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Just showing up isn't good enough after awhile

Dear Lord, grant me the wisdom, the patience and the guidance to raise my children in a manner so that they are not weenies on the athletic field from a competitive standpoint but not so overly competitive that they turn into big, annoying jerks. Amen.
I’d love to say that’s the exact prayer I say before each of my children’s games, but the reality is that it wasn’t until I sat down to write this that I finally put those thoughts into a comprehensive statement.
This is, silly as it sounds, one of my greatest worries as a parent. It’s not necessarily about sports, per se, but sports are one of the best ways to teach the notion that anything worth doing is worth working at. That is, if you’re going to choose to participate in something, you’re going to put in the work to be your best, beyond what’s simply offered at practices.
But more and more this is something I see as a struggle. I’m the farthest thing there is from a win-at-all-costs type of personality, but I feel like we’re slipping into a place that forgets to teach our young people that preparation, performance and execution matter, even if winning does not.
My son is currently enrolled in a league that puts a premium on teaching fundamental skills while existing within a team atmosphere that stresses how we treat each other and the opposing team. These are truly wonderful lessons to learn.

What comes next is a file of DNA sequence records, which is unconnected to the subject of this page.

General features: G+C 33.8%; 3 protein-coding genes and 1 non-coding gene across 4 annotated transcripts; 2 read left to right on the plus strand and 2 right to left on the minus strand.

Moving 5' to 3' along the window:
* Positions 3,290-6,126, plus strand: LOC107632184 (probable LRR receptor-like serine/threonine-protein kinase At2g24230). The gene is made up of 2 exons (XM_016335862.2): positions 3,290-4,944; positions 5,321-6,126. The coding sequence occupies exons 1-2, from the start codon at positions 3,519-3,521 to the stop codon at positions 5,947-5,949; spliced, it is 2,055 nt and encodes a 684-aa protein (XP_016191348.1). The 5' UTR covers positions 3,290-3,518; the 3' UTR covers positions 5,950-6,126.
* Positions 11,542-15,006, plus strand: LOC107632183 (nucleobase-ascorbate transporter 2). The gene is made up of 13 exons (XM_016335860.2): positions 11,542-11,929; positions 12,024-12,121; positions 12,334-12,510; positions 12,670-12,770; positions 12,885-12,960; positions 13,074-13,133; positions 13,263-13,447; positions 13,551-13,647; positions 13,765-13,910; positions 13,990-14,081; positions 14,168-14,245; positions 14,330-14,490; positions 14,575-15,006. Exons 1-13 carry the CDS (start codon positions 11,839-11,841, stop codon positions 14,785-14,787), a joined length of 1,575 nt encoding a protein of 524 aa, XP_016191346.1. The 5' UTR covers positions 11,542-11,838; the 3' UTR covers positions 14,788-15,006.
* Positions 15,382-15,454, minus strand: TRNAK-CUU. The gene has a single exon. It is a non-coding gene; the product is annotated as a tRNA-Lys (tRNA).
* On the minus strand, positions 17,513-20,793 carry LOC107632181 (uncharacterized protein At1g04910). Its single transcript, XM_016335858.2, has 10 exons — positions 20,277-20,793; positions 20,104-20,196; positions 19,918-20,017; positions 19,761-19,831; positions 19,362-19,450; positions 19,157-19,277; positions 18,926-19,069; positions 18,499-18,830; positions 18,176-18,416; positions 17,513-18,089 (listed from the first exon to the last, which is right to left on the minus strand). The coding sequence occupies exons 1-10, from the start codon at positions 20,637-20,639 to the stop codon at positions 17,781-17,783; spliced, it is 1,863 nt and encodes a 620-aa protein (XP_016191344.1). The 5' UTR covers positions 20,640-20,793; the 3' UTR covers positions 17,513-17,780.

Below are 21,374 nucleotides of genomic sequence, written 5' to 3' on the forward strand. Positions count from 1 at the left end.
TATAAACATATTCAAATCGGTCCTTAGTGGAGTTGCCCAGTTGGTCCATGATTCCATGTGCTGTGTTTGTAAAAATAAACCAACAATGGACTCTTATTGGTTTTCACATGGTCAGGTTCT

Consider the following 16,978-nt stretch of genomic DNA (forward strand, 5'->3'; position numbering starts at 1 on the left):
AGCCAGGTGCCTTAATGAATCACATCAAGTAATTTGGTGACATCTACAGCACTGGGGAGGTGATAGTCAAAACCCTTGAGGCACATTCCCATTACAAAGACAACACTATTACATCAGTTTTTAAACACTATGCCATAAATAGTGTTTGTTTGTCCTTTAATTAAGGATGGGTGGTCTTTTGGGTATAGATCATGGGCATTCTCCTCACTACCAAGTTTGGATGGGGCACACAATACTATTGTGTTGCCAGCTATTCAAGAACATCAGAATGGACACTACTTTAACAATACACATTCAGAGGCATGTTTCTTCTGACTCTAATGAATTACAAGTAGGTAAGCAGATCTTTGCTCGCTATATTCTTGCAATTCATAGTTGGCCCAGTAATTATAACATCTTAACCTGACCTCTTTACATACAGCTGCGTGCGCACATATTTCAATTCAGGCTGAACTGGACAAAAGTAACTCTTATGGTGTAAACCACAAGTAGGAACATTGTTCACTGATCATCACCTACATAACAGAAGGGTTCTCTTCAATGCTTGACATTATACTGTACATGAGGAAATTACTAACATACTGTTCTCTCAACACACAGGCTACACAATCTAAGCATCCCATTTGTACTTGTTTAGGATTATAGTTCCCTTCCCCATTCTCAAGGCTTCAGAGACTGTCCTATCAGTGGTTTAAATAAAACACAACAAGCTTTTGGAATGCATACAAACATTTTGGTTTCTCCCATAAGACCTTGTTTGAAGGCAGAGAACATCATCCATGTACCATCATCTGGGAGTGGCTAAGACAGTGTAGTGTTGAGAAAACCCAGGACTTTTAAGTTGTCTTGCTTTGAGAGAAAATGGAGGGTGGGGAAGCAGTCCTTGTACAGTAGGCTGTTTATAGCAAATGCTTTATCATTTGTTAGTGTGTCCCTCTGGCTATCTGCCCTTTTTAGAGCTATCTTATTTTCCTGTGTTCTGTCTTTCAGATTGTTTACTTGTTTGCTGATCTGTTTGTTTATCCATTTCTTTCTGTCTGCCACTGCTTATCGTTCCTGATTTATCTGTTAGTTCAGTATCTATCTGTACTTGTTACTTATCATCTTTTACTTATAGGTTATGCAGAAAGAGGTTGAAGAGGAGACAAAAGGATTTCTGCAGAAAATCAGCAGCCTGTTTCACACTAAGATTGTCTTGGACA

But in their quest to teach life skills through sports, they’ve inadvertently stifled basic notion of passion and fire in the competitive arena.
The quest for excellence — performing a skill so well that it’s evident you’re head and shoulders beyond many of your peers and then executing that skill against competition — is being lost among our youth.
Surely there are other reasons for this, but we’ve done away with one of the real teaching opportunities we have.
There comes a time in everyone’s life when results matter, and if we aren’t at our best, well, we lose.
That’s not necessarily on the scoreboard but in job interviews, in scholarship essays, in final exams and even how we choose to raise the next generation.
Performance matters. And just showing up isn’t good enough after awhile.
Juxtapose all this with those leagues and teams with overzealous parent coaches who only focus on winning instead of teaching — yet another aggravation of mine — and it may seem that I’m coming off slightly hypocritical.
But surely the sweet spot of all this lies somewhere in the middle.
It’s important not only that our children understand basic skills and how to treat each other, but it’s also essential that they experience winning with humility and losing with grace.
Most importantly though, especially as it translates into real life, is learning that the pursuit of excellence and being exceptional isn’t something for which we need to apologize.
This is one of the hardest things to teach. I just hope I’m getting it right.

Published: March 12, 2018
New Article ID: 2018180309954